The p53 tumor suppressor regulates the cellular response to genetic damage through its function as a sequence-specific transcription factor. Among the most well-characterized transcriptional targets of p53 is the mdm2 oncogene, which is overexpressed in a number of common human cancers. Transcriptional activation of mdm2 is critical in the p53 pathway because its protein product marks p53 for proteosome-mediated degradation, thereby providing a negative feedback loop. We have shown that recruitment of the ATM-related TRRAP protein is essential for p53-mediated activation of mdm2 transcription. TRRAP is a component of several, multi-protein acetyltransferase complexes implicated in both transcriptional regulation and DNA repair. Among the goals of this study are: a.) defining which of the distinct TRRAP complexes is required for p53 function, b.) assessing other p53 target genes for TRRAP dependence, c.) defining the molecular consequences of TRRAP recruitment to the mdm2 promoter, d.) mapping the unique elements within the mdm2 promote which confer its TRRAP dependence. Understanding the role that the TRRAP complexes play in the biochemical activity of p53 should provide us with a deeper molecular insight into the pathway mutated most frequently in human cancer.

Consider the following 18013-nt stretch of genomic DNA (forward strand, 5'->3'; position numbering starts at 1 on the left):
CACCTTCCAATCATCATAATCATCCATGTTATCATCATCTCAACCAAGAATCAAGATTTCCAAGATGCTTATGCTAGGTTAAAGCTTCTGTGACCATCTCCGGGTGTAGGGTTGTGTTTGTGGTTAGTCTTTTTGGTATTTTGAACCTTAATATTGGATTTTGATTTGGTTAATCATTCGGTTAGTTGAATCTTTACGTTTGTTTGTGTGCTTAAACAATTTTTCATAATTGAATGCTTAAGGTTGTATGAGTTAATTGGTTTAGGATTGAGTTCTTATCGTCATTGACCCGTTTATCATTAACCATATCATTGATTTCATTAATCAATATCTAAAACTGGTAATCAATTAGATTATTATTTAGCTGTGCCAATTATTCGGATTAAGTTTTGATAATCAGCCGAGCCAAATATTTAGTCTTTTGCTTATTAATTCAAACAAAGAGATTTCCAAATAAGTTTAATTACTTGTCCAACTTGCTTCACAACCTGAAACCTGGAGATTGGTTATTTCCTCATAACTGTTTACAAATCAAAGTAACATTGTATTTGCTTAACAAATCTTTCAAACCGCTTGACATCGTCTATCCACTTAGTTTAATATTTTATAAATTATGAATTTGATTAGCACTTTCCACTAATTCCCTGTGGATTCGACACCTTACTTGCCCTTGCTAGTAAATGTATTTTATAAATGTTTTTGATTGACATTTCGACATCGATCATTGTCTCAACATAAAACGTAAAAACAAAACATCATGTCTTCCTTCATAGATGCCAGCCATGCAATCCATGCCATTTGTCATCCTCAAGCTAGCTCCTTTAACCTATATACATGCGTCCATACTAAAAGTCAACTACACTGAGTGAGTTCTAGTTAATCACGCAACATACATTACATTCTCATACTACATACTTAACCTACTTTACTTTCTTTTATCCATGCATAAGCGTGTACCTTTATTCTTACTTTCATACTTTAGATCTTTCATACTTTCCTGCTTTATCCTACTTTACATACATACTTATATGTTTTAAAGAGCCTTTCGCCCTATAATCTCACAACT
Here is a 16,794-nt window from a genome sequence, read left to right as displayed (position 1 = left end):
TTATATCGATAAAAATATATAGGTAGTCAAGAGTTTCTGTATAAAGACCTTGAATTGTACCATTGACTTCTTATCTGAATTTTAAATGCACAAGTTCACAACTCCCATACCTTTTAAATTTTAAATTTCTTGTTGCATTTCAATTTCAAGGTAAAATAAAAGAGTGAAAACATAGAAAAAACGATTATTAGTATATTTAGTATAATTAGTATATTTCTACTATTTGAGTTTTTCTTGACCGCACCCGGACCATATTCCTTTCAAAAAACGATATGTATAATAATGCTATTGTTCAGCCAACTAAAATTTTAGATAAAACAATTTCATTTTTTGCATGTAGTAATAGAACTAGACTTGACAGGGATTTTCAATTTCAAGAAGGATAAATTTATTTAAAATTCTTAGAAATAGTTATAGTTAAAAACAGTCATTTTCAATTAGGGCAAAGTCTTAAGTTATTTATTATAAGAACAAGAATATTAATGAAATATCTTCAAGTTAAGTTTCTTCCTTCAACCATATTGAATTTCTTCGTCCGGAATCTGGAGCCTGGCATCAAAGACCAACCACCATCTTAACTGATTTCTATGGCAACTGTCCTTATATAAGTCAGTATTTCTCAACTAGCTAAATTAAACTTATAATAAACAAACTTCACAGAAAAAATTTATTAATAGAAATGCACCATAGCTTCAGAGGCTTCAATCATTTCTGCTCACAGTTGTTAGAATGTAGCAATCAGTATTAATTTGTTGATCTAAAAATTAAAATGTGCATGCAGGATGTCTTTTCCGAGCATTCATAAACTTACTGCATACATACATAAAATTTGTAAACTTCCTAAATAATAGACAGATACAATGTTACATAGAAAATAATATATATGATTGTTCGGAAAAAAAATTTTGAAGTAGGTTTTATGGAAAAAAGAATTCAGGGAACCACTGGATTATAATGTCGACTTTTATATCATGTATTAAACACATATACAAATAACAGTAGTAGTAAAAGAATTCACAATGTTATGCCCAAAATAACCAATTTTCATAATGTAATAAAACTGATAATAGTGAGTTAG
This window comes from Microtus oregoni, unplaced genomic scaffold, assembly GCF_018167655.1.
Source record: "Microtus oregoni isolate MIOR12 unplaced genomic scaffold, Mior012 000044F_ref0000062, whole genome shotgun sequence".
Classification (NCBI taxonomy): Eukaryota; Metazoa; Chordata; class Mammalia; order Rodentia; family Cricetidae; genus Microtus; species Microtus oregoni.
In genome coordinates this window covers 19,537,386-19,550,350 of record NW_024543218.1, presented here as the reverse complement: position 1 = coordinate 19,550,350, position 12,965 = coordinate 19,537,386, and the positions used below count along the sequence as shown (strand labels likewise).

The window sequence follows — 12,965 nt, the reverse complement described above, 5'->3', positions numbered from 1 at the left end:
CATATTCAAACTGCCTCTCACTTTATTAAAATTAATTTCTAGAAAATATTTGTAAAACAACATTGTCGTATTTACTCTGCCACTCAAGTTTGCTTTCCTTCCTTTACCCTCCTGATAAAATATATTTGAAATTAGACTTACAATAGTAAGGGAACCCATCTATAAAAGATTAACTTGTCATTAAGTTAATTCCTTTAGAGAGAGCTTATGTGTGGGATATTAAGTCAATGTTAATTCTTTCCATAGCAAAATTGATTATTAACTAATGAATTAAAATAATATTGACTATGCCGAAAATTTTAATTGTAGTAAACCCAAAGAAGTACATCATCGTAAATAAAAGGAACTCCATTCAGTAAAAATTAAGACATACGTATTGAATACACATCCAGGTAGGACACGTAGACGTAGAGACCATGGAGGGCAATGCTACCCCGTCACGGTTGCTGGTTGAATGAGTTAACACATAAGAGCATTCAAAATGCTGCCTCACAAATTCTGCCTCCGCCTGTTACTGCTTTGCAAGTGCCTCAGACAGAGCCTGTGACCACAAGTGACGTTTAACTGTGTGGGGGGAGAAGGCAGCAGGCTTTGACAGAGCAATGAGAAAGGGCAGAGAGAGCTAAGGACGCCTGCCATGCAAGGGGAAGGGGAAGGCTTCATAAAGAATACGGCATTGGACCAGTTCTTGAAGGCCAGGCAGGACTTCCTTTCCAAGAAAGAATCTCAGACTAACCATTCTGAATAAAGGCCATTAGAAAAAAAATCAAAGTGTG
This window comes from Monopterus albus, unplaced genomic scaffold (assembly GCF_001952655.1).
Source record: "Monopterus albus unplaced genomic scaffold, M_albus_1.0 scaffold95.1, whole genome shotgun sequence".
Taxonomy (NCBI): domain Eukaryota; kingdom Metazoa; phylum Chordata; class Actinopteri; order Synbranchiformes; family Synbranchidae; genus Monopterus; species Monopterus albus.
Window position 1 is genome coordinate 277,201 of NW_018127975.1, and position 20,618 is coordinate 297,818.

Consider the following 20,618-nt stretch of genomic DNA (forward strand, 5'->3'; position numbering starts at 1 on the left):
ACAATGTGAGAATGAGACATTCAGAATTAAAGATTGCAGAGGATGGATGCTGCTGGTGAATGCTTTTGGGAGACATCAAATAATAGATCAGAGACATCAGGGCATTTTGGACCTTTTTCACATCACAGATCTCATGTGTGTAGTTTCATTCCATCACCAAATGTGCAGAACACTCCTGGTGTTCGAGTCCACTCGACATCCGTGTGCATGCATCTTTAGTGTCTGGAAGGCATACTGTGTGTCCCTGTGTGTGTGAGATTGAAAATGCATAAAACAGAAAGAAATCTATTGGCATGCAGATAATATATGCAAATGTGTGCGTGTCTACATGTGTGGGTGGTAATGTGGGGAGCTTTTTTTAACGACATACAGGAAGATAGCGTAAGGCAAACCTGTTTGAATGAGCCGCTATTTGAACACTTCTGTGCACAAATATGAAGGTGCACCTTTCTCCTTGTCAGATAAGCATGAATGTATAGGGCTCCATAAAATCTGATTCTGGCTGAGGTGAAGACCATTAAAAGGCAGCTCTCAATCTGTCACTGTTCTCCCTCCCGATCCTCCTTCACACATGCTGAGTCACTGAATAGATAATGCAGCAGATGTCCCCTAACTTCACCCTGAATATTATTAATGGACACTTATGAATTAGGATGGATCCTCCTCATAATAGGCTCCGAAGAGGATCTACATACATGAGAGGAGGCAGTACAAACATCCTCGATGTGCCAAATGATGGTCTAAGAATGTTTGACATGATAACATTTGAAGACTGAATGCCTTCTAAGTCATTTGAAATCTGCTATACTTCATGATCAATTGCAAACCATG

National Institute of Health (NIH)
National Cancer Institute (NCI)
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Pathology B Study Section (PTHB)
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Blair, Donald G
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Wistar Institute
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